Hypersecretion of glucagon contributes to the dysregulation of glucose homeostasis in diabetes. To clarify the underlying mechanism, glucose-regulated glucagon secretion was studied in mouse pancreatic islets and clonal hamster In-R1-G9 glucagon-releasing cells. Apart from the well-known inhibition of secretion with maximal effect around 7 mmol/l glucose, we discovered that mouse islets showed paradoxical stimulation of glucagon release at 25–30 mmol/l and In-R1-G9 cells at 12–20 mmol/l sugar. Whereas glucagon secretion in the absence of glucose was inhibited by hyperpolarization with diazoxide, this agent tended to further enhance secretion stimulated by high concentrations of the sugar. Because U-shaped dose-response relationships for glucose-regulated glucagon secretion were observed in normal islets and in clonal glucagon-releasing cells, both the inhibitory and stimulatory components probably reflect direct effects on the α-cells. Studies of isolated mouse α-cells indicated that glucose inhibited glucagon secretion by lowering the cytoplasmic Ca2+ concentration. However, stimulation of glucagon release by high glucose concentrations did not require elevation of Ca2+, indicating involvement of novel mechanisms in glucose regulation of glucagon secretion. A U-shaped dose-response relationship for glucose-regulated glucagon secretion may explain why diabetic patients with pronounced hyperglycemia display paradoxical hyperglucagonemia.
Hyperglycemia in diabetes is primarily due to inappropriate or no secretion of insulin. However, there is ample evidence that hypersecretion of glucagon plays an important role in initiating and maintaining hyperglycemic conditions in diabetic animals and humans (1,2). Considerable attention is therefore given to glucagon signaling as a target in the treatment of diabetic hyperglycemia (2,3). The elevated glucagon concentrations in diabetes can be reduced but not normalized by insulin treatment (4,5), and the mechanisms underlying the hyperglucagonemia have not been fully elucidated.
Glucagon has an important role in glucose counter-regulation (6). Secretion occurs in response to hypoglycemia and is inhibited already when the glucose concentration reaches 4–6 mmol/l (7,8). Because such concentrations are at or below the threshold for stimulation of insulin secretion, it is apparent that release of insulin or other β-cell factors does not suffice to explain inhibition of glucagon secretion. We now discovered that the dose-response relationships for glucose-regulated glucagon secretion from mouse pancreatic islets and clonal hamster glucagon-releasing In-R1-G9 cells are U-shaped with inhibition at 7–8 mmol/l glucose followed by stimulation at high concentrations of the sugar. Studying the mechanism underlying these effects in mouse α-cells, we found that inhibition of secretion was associated with a lowering of the cytoplasmic Ca2+ concentration ([Ca2+]i), whereas the stimulation at high glucose concentrations occurred independently of [Ca2+]i elevation. In the mouse islets, the stimulatory component was most pronounced above 20 mmol/l glucose when insulin secretion is maximally stimulated. A similar regulation of human α-cells may explain why diabetic patients with hyperglycemia display paradoxical hyperglucagonemia and why a further glucose challenge has been found to stimulate glucagon release (9–11).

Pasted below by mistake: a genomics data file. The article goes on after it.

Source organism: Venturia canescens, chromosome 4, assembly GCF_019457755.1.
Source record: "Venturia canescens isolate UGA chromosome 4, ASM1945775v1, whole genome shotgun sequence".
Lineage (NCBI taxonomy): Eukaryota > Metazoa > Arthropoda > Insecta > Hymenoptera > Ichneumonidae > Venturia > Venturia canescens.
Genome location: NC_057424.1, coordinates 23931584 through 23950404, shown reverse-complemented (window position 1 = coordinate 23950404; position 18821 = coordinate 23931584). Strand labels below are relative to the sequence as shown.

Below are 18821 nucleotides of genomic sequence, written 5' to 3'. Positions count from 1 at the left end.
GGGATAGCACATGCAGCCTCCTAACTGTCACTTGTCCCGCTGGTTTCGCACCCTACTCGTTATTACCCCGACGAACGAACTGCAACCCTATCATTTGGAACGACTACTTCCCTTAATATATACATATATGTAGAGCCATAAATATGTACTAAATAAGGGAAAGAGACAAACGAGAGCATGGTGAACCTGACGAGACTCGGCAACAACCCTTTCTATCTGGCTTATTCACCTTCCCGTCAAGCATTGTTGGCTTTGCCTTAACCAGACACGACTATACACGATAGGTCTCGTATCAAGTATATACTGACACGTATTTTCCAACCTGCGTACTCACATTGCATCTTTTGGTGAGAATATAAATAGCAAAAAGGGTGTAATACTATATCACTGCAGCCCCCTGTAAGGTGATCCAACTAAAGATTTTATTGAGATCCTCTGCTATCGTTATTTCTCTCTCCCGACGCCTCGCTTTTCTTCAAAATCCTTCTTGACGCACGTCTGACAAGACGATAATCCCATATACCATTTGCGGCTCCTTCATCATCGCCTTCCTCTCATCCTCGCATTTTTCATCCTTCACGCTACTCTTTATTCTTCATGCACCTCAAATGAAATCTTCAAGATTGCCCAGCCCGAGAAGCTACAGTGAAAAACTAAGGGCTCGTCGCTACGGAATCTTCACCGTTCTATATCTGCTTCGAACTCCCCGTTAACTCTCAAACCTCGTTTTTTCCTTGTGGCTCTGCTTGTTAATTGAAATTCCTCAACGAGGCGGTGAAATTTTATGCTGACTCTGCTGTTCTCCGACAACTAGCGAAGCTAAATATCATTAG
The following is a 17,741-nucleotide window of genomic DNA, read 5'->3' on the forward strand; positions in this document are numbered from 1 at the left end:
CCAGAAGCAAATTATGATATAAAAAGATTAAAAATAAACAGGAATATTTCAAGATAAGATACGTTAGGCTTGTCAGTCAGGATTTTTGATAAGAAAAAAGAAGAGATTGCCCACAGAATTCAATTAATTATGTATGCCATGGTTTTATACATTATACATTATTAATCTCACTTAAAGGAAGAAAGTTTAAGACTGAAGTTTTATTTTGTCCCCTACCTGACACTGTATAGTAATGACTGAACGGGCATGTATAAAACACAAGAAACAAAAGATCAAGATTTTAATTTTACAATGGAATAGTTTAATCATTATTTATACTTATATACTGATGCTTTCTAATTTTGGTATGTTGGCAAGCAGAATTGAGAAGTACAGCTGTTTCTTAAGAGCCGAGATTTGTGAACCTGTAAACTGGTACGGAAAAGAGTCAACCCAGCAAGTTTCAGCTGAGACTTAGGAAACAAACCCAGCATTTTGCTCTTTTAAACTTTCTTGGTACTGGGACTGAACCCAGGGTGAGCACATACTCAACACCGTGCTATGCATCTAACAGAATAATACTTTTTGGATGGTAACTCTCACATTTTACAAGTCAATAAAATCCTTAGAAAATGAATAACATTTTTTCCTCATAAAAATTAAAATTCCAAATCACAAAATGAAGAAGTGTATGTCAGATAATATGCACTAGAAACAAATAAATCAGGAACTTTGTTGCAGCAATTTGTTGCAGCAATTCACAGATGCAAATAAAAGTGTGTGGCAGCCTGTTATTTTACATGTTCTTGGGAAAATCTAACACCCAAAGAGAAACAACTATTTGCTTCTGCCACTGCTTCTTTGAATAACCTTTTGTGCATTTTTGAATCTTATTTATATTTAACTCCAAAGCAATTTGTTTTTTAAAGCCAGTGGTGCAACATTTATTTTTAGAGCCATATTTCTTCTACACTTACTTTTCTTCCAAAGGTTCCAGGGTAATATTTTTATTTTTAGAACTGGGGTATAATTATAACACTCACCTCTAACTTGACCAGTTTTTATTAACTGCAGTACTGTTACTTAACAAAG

RESEARCH DESIGN AND METHODS
Preparation and culture of pancreatic islets and cells and clonal glucagon-releasing cells.
Islets of Langerhans were isolated with collagenase (Boehringer Mannheim, Mannheim, Germany) from C57 BL/6 mice. Local ethics committees approved the experimental procedures. The animals were killed by decapitation under anesthesia with CO2. The peritoneal cavity was opened, and a collagenase solution was injected into the bile-pancreatic duct to expand the pancreas (glucagon secretion experiments). The pancreas was excised and cut into small pieces, which were digested with collagenase to obtain free islets of Langerhans. The lower duodenal part of the pancreas was rejected to avoid islets with cells producing pancreatic polypeptide (12). The freshly isolated islets were used for studies of glucagon and insulin secretion or preparation of free cells. Free cells were obtained by incubating the islets for 4 min at 37°C in Ca2+-deficient medium containing 0.5 mmol/l EDTA and 0.05% trypsin (Invitrogen, Carlsbad, CA) followed by brief shaking. The cells were suspended in RPMI 1640 medium with 5.5 mmol/l glucose (Gibco, Paisley, Scotland) supplemented with 10% FCS (Gibco), 100 IU/ml penicillin, 100 μg/ml streptomycin, and 30 μg/ml gentamicin. Small samples of this suspension (15 μl) were applied to the centers of poly-l-lysine-coated (Sigma Chemical, St. Louis, MO) circular 25-mm coverslips. The coverslips were then kept for 60 min in a culture incubator at 37°C with a humidified atmosphere of 5% CO2 to allow cells to settle and begin attachment. More medium was then cautiously added, and the cells were cultured for 1–3 days.
Glucagon-secreting clonal hamster In-R1-G9 cells (13) were provided by Dr. Björn Olde (Lund University) with permission from Dr. Jacques Philippe (University of Geneva, Geneva, Switzerland). The cells were cultured on plastic dishes or culture bottles in GlutaMAX-containing RPMI 1640 medium with 11 mmol/l glucose (Gibco) supplemented with 10% FCS, 100 IU/ml penicillin, and 100 μg/ml streptomycin. For secretion studies, the In-R1-G9 cells were seeded at a density of 100,000 cells/well in 48-well plates and cultured as described above for 3 days.